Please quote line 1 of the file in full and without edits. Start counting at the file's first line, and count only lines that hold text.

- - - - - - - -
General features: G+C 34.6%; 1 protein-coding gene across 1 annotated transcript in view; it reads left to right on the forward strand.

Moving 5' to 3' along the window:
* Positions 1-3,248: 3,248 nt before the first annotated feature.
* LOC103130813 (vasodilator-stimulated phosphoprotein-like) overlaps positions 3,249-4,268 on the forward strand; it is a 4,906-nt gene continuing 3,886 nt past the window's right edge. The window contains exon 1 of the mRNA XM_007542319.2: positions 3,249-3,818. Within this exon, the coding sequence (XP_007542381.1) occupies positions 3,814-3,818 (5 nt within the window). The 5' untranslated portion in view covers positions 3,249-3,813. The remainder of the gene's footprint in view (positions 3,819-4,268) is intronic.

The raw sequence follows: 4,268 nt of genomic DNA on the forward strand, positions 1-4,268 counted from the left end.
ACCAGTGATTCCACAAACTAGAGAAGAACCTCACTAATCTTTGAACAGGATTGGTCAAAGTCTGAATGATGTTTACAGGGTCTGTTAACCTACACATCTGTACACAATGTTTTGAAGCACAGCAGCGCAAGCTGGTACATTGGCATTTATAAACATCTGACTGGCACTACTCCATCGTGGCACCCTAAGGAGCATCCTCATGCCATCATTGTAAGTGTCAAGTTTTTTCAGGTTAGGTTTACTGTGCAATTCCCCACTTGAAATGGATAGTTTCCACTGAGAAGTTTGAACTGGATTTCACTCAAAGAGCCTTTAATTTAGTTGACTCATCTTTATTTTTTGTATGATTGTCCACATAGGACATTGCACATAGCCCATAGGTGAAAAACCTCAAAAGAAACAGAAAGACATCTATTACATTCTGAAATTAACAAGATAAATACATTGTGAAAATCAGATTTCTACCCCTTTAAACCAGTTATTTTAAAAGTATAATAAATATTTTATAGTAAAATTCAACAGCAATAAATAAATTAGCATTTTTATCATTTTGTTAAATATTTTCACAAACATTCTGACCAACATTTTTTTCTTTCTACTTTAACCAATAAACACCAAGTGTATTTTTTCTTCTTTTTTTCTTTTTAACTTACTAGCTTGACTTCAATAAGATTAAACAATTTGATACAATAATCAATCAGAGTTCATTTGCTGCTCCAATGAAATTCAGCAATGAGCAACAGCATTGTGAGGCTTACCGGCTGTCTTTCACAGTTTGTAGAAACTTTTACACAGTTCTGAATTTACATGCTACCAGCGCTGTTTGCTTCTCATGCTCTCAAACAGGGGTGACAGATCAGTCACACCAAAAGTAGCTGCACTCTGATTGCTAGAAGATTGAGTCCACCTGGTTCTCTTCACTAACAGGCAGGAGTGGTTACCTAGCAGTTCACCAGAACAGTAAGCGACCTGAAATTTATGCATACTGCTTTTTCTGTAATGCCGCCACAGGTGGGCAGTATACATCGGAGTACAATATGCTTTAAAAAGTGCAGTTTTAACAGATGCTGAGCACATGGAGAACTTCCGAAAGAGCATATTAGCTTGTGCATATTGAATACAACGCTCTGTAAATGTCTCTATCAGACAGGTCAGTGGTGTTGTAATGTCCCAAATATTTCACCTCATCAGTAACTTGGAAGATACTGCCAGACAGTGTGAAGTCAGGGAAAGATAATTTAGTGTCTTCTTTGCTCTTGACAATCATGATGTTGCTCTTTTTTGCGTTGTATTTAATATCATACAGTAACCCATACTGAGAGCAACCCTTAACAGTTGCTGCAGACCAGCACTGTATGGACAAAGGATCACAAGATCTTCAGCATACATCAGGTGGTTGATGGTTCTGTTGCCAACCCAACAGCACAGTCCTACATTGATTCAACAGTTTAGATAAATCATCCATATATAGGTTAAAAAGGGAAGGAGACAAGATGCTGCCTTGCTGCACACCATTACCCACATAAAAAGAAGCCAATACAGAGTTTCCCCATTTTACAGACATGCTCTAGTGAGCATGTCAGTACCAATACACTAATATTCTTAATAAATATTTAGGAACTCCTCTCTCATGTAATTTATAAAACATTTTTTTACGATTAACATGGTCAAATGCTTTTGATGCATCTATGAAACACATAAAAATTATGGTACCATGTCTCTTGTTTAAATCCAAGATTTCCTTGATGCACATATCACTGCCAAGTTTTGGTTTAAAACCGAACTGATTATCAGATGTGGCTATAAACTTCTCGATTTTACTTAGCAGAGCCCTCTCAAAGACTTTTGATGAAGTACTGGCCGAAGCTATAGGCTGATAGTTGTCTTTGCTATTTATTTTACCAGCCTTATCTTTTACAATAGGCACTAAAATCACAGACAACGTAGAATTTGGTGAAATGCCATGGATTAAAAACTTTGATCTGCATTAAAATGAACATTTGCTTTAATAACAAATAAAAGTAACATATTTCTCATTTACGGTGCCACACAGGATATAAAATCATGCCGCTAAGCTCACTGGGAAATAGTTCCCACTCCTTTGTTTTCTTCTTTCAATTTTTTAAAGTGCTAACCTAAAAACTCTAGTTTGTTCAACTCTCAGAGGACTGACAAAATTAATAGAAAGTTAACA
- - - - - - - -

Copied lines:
General features: G+C 34.6%; 1 protein-coding gene across 1 annotated transcript in view; it reads left to right on the forward strand.